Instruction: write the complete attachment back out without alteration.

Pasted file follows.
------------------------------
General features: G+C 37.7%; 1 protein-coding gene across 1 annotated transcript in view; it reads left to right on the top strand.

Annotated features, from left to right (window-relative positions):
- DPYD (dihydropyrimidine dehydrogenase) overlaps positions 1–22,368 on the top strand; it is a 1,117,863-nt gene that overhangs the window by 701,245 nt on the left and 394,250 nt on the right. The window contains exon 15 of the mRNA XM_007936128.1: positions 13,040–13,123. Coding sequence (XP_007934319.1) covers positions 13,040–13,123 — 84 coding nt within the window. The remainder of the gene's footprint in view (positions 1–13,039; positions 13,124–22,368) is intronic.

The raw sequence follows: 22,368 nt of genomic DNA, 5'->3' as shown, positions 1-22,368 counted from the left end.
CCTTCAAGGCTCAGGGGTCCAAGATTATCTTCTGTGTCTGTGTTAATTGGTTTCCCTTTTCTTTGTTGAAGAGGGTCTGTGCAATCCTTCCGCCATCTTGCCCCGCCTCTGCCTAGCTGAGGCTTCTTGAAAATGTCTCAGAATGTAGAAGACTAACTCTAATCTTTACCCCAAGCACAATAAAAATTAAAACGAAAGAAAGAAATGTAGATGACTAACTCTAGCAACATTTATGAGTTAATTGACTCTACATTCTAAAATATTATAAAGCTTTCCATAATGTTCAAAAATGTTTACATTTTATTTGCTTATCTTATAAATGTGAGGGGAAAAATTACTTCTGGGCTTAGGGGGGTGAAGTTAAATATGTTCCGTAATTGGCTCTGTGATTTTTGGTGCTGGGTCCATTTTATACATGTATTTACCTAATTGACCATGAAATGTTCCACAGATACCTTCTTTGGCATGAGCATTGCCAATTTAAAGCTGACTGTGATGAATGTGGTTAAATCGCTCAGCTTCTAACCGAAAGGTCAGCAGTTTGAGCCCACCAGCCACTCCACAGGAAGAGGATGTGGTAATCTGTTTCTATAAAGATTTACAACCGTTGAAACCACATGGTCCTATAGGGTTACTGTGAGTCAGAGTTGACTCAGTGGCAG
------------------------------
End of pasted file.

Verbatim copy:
General features: G+C 37.7%; 1 protein-coding gene across 1 annotated transcript in view; it reads left to right on the top strand.

Annotated features, from left to right (window-relative positions):
- DPYD (dihydropyrimidine dehydrogenase) overlaps positions 1–22,368 on the top strand; it is a 1,117,863-nt gene that overhangs the window by 701,245 nt on the left and 394,250 nt on the right. The window contains exon 15 of the mRNA XM_007936128.1: positions 13,040–13,123. Coding sequence (XP_007934319.1) covers positions 13,040–13,123 — 84 coding nt within the window. The remainder of the gene's footprint in view (positions 1–13,039; positions 13,124–22,368) is intronic.

The raw sequence follows: 22,368 nt of genomic DNA, 5'->3' as shown, positions 1-22,368 counted from the left end.
CCTTCAAGGCTCAGGGGTCCAAGATTATCTTCTGTGTCTGTGTTAATTGGTTTCCCTTTTCTTTGTTGAAGAGGGTCTGTGCAATCCTTCCGCCATCTTGCCCCGCCTCTGCCTAGCTGAGGCTTCTTGAAAATGTCTCAGAATGTAGAAGACTAACTCTAATCTTTACCCCAAGCACAATAAAAATTAAAACGAAAGAAAGAAATGTAGATGACTAACTCTAGCAACATTTATGAGTTAATTGACTCTACATTCTAAAATATTATAAAGCTTTCCATAATGTTCAAAAATGTTTACATTTTATTTGCTTATCTTATAAATGTGAGGGGAAAAATTACTTCTGGGCTTAGGGGGGTGAAGTTAAATATGTTCCGTAATTGGCTCTGTGATTTTTGGTGCTGGGTCCATTTTATACATGTATTTACCTAATTGACCATGAAATGTTCCACAGATACCTTCTTTGGCATGAGCATTGCCAATTTAAAGCTGACTGTGATGAATGTGGTTAAATCGCTCAGCTTCTAACCGAAAGGTCAGCAGTTTGAGCCCACCAGCCACTCCACAGGAAGAGGATGTGGTAATCTGTTTCTATAAAGATTTACAACCGTTGAAACCACATGGTCCTATAGGGTTACTGTGAGTCAGAGTTGACTCAGTGGCAG